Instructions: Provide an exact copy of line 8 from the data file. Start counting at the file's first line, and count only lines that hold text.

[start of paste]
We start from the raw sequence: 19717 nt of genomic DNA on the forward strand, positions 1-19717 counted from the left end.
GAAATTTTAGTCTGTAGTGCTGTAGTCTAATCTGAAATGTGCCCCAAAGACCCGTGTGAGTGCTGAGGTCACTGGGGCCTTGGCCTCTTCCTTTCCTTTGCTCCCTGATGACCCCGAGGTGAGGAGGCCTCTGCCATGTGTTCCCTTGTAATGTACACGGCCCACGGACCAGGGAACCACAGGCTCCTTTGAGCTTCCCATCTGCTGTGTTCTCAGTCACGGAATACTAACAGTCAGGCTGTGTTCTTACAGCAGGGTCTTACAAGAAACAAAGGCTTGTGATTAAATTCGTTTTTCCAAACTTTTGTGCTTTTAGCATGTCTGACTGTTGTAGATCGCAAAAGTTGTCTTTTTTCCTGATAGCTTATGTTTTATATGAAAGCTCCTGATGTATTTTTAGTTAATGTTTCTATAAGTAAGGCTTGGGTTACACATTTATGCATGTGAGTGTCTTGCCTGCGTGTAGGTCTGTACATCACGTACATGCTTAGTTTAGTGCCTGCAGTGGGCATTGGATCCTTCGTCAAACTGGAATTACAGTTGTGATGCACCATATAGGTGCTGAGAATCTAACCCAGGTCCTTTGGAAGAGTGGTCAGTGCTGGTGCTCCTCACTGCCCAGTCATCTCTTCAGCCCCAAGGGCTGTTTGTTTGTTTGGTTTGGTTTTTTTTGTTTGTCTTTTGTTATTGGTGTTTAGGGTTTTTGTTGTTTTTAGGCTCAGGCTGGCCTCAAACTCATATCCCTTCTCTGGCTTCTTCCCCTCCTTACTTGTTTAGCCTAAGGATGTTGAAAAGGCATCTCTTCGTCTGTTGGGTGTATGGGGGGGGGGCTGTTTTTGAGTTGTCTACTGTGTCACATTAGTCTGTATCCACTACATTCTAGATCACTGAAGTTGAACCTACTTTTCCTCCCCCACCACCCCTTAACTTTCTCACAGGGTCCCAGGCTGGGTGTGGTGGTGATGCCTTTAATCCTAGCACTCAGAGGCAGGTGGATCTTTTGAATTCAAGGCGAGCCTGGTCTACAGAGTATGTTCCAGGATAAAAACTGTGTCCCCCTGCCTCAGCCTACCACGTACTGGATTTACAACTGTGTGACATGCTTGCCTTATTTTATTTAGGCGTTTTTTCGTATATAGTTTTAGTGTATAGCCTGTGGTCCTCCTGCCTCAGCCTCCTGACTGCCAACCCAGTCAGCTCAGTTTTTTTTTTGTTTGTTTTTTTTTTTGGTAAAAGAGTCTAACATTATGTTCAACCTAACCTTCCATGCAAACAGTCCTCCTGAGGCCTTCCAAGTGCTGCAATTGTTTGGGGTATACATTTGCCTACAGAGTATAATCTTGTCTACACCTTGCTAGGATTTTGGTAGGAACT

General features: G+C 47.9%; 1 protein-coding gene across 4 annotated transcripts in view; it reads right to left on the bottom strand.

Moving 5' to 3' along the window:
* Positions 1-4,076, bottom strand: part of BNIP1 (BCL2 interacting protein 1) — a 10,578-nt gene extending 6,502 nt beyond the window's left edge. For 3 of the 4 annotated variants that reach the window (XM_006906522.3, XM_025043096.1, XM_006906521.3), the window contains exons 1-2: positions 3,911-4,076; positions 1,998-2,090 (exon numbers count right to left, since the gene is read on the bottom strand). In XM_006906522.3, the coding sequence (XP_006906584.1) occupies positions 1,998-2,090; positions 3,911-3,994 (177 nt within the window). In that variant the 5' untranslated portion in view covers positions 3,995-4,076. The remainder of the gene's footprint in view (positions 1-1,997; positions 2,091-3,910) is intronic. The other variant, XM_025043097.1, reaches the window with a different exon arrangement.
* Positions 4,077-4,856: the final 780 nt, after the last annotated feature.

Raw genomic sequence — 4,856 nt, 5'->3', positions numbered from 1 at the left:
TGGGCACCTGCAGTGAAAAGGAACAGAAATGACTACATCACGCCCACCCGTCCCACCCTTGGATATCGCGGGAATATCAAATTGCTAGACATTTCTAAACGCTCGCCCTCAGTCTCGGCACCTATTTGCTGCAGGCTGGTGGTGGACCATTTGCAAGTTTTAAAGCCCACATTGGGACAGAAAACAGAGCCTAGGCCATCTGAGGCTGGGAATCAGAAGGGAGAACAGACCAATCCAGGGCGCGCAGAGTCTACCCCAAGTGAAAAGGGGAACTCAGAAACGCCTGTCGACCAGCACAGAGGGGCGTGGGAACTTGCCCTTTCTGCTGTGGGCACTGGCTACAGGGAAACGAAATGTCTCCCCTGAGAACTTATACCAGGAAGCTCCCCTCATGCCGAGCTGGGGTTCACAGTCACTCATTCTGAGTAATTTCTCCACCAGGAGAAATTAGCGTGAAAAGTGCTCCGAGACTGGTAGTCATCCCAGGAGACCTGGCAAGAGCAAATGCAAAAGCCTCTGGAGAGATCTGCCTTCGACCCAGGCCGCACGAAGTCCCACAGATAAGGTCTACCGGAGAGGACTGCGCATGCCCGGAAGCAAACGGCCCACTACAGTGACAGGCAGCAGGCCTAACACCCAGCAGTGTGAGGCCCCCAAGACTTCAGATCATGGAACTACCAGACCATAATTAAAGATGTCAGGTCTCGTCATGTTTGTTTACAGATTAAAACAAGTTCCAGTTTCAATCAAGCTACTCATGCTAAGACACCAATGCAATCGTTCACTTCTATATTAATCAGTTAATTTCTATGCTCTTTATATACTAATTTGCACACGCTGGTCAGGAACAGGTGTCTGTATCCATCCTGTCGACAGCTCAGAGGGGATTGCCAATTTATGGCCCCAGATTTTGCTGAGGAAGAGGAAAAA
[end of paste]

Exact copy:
TGGGCACCTGCAGTGAAAAGGAACAGAAATGACTACATCACGCCCACCCGTCCCACCCTTGGATATCGCGGGAATATCAAATTGCTAGACATTTCTAAACGCTCGCCCTCAGTCTCGGCACCTATTTGCTGCAGGCTGGTGGTGGACCATTTGCAAGTTTTAAAGCCCACATTGGGACAGAAAACAGAGCCTAGGCCATCTGAGGCTGGGAATCAGAAGGGAGAACAGACCAATCCAGGGCGCGCAGAGTCTACCCCAAGTGAAAAGGGGAACTCAGAAACGCCTGTCGACCAGCACAGAGGGGCGTGGGAACTTGCCCTTTCTGCTGTGGGCACTGGCTACAGGGAAACGAAATGTCTCCCCTGAGAACTTATACCAGGAAGCTCCCCTCATGCCGAGCTGGGGTTCACAGTCACTCATTCTGAGTAATTTCTCCACCAGGAGAAATTAGCGTGAAAAGTGCTCCGAGACTGGTAGTCATCCCAGGAGACCTGGCAAGAGCAAATGCAAAAGCCTCTGGAGAGATCTGCCTTCGACCCAGGCCGCACGAAGTCCCACAGATAAGGTCTACCGGAGAGGACTGCGCATGCCCGGAAGCAAACGGCCCACTACAGTGACAGGCAGCAGGCCTAACACCCAGCAGTGTGAGGCCCCCAAGACTTCAGATCATGGAACTACCAGACCATAATTAAAGATGTCAGGTCTCGTCATGTTTGTTTACAGATTAAAACAAGTTCCAGTTTCAATCAAGCTACTCATGCTAAGACACCAATGCAATCGTTCACTTCTATATTAATCAGTTAATTTCTATGCTCTTTATATACTAATTTGCACACGCTGGTCAGGAACAGGTGTCTGTATCCATCCTGTCGACAGCTCAGAGGGGATTGCCAATTTATGGCCCCAGATTTTGCTGAGGAAGAGGAAAAA